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Author Topic: Basic Color Space Question  (Read 5603 times)
Dave Gurtcheff
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« on: June 20, 2009, 04:37:18 PM »
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I have always used Adobe RGB as my color space for editing my photos in Photoshop. My monitor is profiled, and the agreement between my prints and monitor has been OK. After printing, I usually down size to 72dpi, change to 8 bits, and save as a JPG and post on my web site, or add to a digital slide show. I recently changed to Prophoto RGB for my color space, and again the correlation between monitor and printsd is OK, but when down-sizing and saving as a JPG for web/slide show the colors are muted and off color. Should I stick to Adobe RGB in order to be able to both make prints and still be able to use for web?
Thanks in advance  
Dave Gurtcheff
www.modernpictorials.com.
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Mark D Segal
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« Reply #1 on: June 20, 2009, 05:09:40 PM »
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Dave,

The main culprit here may be that in saving the JPEG version for your website you did not use "Save for Web and Devices" and did not make sure to select both sRGB colour space AND Black Point Compensation. With this combo the web images should be good.

Mark
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Mark D Segal (formerly MarkDS)
Author: "Scanning Workflows with SilverFast 8....." http://www.luminous-landscape.com/reviews/film/scanning_workflows_with_silverfast_8.shtml
Brian Gilkes
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« Reply #2 on: June 20, 2009, 05:24:25 PM »
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Don't forget to allow for increase in average monitor resolution. There is nothing sacred about 72dpi. Last year 90 was a better bet. This year 100.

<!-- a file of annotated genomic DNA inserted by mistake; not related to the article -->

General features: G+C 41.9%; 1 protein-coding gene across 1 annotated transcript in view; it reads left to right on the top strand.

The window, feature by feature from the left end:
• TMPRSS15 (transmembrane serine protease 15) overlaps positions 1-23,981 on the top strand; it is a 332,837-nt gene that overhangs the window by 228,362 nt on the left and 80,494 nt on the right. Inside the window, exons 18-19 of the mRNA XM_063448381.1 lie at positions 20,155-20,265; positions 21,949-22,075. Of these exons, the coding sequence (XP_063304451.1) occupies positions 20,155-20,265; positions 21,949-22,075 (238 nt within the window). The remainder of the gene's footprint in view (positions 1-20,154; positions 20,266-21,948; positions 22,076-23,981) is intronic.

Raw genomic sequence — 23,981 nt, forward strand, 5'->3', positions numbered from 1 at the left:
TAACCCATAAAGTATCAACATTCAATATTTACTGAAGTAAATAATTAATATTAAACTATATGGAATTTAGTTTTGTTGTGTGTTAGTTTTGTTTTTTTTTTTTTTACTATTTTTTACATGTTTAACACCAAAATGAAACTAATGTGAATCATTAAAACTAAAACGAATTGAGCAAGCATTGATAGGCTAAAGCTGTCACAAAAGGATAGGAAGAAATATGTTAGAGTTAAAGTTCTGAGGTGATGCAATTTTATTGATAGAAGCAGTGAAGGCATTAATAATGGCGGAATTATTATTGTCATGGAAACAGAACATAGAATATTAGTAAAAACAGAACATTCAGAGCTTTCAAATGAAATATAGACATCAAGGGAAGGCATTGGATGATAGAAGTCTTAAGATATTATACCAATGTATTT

As far as colour spaces go Prophoto RGB and sRGB are pretty average too and fast dropping below average. It's a bit like the qwerty key board , originally designed to slow typists down so the mechanical keys on typewriters didn't jam.  Once a system is in place no one wants to change it even when the technology it was designed for no longer exists or has radically changed.
Brian
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Mark D Segal
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« Reply #3 on: June 20, 2009, 05:32:40 PM »
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Resolution between a range of 72 to over 100 PPI has nothing to do with Dave's problem and will not affect image appearance on the web. In fact saving to a lower resolution is a better deterent in respect of  copyright infringement. Also there has been no radical change of technology which I know of pointing to the use of anything other than sRGB for saving an image to be posted on the internet.
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Mark D Segal (formerly MarkDS)
Author: "Scanning Workflows with SilverFast 8....." http://www.luminous-landscape.com/reviews/film/scanning_workflows_with_silverfast_8.shtml
MPatek